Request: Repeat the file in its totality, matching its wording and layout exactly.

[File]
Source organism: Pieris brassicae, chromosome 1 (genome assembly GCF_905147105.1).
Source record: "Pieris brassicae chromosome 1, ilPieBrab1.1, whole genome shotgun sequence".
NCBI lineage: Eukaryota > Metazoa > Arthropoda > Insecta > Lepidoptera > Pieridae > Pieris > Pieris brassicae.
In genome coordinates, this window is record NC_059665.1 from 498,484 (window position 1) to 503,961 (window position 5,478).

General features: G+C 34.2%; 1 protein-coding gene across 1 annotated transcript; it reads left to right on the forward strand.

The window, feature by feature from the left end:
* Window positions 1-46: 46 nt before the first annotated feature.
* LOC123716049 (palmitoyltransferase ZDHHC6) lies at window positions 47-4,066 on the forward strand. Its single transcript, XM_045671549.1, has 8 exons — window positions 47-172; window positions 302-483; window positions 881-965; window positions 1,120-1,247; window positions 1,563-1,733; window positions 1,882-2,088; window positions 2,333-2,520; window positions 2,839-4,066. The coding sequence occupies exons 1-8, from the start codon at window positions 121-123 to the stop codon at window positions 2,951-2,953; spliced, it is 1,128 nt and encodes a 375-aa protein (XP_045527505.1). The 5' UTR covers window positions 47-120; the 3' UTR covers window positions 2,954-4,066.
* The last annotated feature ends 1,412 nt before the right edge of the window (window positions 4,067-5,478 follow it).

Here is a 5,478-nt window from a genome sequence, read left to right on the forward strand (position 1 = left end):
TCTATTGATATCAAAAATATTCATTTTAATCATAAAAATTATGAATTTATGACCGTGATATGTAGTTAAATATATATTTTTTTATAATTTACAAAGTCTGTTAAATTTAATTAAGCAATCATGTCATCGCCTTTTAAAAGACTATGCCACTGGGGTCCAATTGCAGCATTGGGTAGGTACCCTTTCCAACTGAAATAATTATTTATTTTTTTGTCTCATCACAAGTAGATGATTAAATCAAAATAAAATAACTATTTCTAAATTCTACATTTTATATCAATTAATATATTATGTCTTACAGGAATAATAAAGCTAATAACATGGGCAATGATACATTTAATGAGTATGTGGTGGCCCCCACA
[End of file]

Source organism: Pieris brassicae, chromosome 1 (genome assembly GCF_905147105.1).
Source record: "Pieris brassicae chromosome 1, ilPieBrab1.1, whole genome shotgun sequence".
NCBI lineage: Eukaryota > Metazoa > Arthropoda > Insecta > Lepidoptera > Pieridae > Pieris > Pieris brassicae.
In genome coordinates, this window is record NC_059665.1 from 498,484 (window position 1) to 503,961 (window position 5,478).

General features: G+C 34.2%; 1 protein-coding gene across 1 annotated transcript; it reads left to right on the forward strand.

The window, feature by feature from the left end:
* Window positions 1-46: 46 nt before the first annotated feature.
* LOC123716049 (palmitoyltransferase ZDHHC6) lies at window positions 47-4,066 on the forward strand. Its single transcript, XM_045671549.1, has 8 exons — window positions 47-172; window positions 302-483; window positions 881-965; window positions 1,120-1,247; window positions 1,563-1,733; window positions 1,882-2,088; window positions 2,333-2,520; window positions 2,839-4,066. The coding sequence occupies exons 1-8, from the start codon at window positions 121-123 to the stop codon at window positions 2,951-2,953; spliced, it is 1,128 nt and encodes a 375-aa protein (XP_045527505.1). The 5' UTR covers window positions 47-120; the 3' UTR covers window positions 2,954-4,066.
* The last annotated feature ends 1,412 nt before the right edge of the window (window positions 4,067-5,478 follow it).

Here is a 5,478-nt window from a genome sequence, read left to right on the forward strand (position 1 = left end):
TCTATTGATATCAAAAATATTCATTTTAATCATAAAAATTATGAATTTATGACCGTGATATGTAGTTAAATATATATTTTTTTATAATTTACAAAGTCTGTTAAATTTAATTAAGCAATCATGTCATCGCCTTTTAAAAGACTATGCCACTGGGGTCCAATTGCAGCATTGGGTAGGTACCCTTTCCAACTGAAATAATTATTTATTTTTTTGTCTCATCACAAGTAGATGATTAAATCAAAATAAAATAACTATTTCTAAATTCTACATTTTATATCAATTAATATATTATGTCTTACAGGAATAATAAAGCTAATAACATGGGCAATGATACATTTAATGAGTATGTGGTGGCCCCCACA